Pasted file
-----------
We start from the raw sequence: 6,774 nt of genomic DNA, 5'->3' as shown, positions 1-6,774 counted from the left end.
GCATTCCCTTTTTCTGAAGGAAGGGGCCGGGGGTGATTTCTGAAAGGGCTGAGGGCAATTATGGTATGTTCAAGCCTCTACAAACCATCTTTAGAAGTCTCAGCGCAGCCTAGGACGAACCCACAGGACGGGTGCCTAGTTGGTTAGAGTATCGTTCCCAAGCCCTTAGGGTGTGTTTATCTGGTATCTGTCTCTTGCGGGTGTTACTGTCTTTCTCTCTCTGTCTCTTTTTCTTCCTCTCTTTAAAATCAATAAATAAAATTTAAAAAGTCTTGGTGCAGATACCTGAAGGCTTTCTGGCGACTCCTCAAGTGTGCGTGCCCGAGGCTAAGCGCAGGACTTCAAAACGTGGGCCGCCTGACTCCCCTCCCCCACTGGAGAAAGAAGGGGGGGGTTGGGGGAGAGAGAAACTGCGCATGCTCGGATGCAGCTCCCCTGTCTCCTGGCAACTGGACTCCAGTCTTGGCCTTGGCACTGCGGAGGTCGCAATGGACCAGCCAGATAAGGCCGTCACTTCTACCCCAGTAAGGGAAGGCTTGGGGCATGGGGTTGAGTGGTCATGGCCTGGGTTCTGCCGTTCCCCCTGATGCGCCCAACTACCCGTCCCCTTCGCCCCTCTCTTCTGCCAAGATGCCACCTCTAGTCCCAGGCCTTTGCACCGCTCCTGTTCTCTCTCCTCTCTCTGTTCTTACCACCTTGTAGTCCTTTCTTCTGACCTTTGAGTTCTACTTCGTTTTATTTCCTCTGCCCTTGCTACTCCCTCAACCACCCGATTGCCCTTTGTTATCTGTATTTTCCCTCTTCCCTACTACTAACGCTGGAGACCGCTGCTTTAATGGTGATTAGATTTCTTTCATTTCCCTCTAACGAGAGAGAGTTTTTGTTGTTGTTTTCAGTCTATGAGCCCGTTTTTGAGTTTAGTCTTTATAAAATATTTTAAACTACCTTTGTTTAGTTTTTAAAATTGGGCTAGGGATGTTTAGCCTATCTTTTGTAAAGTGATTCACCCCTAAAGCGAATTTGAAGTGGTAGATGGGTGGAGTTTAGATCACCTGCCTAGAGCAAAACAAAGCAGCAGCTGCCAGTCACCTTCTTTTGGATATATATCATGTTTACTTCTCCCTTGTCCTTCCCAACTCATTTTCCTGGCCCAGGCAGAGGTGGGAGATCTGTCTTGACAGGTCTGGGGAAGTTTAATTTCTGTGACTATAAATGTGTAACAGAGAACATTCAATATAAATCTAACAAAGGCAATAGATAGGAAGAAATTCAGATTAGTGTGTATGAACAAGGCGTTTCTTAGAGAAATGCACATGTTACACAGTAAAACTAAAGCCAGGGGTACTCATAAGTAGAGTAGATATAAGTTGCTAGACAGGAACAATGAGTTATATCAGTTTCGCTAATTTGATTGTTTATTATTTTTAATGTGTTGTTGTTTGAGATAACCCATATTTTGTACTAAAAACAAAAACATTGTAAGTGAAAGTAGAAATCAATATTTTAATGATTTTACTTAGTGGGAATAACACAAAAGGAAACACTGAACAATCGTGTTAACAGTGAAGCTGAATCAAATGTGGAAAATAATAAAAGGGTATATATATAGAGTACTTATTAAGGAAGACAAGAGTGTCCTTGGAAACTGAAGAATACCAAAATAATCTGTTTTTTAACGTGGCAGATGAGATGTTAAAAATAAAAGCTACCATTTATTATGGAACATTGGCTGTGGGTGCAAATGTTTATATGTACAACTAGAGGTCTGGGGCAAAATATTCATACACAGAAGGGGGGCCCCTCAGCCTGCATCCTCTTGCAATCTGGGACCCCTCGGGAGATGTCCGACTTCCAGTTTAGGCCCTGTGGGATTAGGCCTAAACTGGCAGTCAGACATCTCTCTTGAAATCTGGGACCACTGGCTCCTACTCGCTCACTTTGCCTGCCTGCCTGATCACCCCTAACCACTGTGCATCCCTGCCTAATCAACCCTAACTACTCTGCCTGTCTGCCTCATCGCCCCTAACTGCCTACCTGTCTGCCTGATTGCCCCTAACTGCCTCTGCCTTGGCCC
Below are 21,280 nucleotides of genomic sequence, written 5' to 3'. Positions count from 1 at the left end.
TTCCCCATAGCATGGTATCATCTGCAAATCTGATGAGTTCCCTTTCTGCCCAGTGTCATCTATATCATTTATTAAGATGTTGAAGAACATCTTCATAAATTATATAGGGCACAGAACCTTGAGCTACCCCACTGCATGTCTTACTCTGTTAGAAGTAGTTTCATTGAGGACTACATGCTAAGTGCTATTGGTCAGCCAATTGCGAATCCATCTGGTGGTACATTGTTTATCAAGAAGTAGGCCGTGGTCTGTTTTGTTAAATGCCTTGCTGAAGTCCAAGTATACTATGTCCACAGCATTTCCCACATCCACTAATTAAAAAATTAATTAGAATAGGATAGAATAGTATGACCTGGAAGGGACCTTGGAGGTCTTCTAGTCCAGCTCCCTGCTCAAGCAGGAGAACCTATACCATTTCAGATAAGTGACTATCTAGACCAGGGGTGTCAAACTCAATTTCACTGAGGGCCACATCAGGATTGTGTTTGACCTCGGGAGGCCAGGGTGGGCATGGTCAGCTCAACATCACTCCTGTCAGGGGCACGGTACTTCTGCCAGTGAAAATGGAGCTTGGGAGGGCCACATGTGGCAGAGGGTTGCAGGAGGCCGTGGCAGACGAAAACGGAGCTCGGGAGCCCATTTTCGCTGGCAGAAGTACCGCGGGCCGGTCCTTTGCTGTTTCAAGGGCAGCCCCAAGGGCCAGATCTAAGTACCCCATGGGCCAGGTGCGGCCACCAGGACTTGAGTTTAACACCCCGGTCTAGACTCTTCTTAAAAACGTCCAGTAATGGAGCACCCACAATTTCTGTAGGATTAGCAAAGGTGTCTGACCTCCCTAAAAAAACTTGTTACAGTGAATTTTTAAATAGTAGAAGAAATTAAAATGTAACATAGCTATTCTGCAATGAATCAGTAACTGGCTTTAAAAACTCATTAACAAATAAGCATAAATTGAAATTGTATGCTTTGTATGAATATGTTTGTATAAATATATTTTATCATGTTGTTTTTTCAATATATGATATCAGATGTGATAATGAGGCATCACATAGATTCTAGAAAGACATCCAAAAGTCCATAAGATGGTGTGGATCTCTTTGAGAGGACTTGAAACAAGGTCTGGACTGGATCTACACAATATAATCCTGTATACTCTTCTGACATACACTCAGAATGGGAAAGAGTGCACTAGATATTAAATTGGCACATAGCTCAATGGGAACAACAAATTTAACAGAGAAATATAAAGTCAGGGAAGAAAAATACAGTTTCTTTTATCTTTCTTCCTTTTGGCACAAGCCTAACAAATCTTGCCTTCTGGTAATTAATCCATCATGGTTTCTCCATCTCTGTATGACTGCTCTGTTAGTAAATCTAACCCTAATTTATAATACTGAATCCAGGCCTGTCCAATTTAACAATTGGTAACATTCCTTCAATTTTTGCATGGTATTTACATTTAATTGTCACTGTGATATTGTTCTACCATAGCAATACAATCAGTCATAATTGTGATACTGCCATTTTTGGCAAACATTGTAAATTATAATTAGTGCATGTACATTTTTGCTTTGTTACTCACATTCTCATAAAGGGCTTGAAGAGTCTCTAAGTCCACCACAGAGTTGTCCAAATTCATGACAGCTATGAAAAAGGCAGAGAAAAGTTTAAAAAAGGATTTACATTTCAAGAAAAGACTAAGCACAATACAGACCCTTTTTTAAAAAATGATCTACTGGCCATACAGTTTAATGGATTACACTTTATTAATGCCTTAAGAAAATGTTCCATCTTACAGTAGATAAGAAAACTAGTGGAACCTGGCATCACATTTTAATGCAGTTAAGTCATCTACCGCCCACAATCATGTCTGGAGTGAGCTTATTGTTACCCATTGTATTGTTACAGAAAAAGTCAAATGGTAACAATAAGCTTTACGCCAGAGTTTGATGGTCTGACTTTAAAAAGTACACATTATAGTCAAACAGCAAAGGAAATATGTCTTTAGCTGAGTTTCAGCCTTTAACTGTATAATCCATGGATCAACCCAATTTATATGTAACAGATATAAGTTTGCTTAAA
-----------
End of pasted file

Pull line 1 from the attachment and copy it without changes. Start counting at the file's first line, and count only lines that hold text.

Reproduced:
We start from the raw sequence: 6,774 nt of genomic DNA, 5'->3' as shown, positions 1-6,774 counted from the left end.